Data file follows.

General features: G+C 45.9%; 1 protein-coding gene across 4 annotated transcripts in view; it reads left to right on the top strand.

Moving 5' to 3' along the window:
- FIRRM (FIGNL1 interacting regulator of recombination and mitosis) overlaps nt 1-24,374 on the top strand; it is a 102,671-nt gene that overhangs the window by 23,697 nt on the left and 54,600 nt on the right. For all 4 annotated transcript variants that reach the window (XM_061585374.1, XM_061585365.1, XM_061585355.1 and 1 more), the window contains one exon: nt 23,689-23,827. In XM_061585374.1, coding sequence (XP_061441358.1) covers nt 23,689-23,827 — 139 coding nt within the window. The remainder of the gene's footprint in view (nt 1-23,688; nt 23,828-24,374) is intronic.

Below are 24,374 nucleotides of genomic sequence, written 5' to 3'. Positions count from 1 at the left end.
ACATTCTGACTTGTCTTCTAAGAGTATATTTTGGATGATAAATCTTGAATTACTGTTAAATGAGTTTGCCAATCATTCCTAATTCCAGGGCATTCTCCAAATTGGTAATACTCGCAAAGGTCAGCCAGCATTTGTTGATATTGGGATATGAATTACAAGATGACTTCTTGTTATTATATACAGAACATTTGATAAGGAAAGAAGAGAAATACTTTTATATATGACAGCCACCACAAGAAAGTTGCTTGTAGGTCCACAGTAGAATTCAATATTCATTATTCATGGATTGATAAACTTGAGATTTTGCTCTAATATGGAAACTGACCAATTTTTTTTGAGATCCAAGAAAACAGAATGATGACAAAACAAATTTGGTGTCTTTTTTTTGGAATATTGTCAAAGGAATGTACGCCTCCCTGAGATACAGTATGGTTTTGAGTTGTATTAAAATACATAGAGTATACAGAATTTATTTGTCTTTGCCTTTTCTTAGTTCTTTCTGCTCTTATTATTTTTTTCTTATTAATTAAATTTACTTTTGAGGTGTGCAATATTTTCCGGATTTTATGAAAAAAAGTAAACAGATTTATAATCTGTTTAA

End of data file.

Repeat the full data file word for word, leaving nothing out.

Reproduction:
General features: G+C 45.9%; 1 protein-coding gene across 4 annotated transcripts in view; it reads left to right on the top strand.

Moving 5' to 3' along the window:
- FIRRM (FIGNL1 interacting regulator of recombination and mitosis) overlaps nt 1-24,374 on the top strand; it is a 102,671-nt gene that overhangs the window by 23,697 nt on the left and 54,600 nt on the right. For all 4 annotated transcript variants that reach the window (XM_061585374.1, XM_061585365.1, XM_061585355.1 and 1 more), the window contains one exon: nt 23,689-23,827. In XM_061585374.1, coding sequence (XP_061441358.1) covers nt 23,689-23,827 — 139 coding nt within the window. The remainder of the gene's footprint in view (nt 1-23,688; nt 23,828-24,374) is intronic.

Below are 24,374 nucleotides of genomic sequence, written 5' to 3'. Positions count from 1 at the left end.
ACATTCTGACTTGTCTTCTAAGAGTATATTTTGGATGATAAATCTTGAATTACTGTTAAATGAGTTTGCCAATCATTCCTAATTCCAGGGCATTCTCCAAATTGGTAATACTCGCAAAGGTCAGCCAGCATTTGTTGATATTGGGATATGAATTACAAGATGACTTCTTGTTATTATATACAGAACATTTGATAAGGAAAGAAGAGAAATACTTTTATATATGACAGCCACCACAAGAAAGTTGCTTGTAGGTCCACAGTAGAATTCAATATTCATTATTCATGGATTGATAAACTTGAGATTTTGCTCTAATATGGAAACTGACCAATTTTTTTTGAGATCCAAGAAAACAGAATGATGACAAAACAAATTTGGTGTCTTTTTTTTGGAATATTGTCAAAGGAATGTACGCCTCCCTGAGATACAGTATGGTTTTGAGTTGTATTAAAATACATAGAGTATACAGAATTTATTTGTCTTTGCCTTTTCTTAGTTCTTTCTGCTCTTATTATTTTTTTCTTATTAATTAAATTTACTTTTGAGGTGTGCAATATTTTCCGGATTTTATGAAAAAAAGTAAACAGATTTATAATCTGTTTAA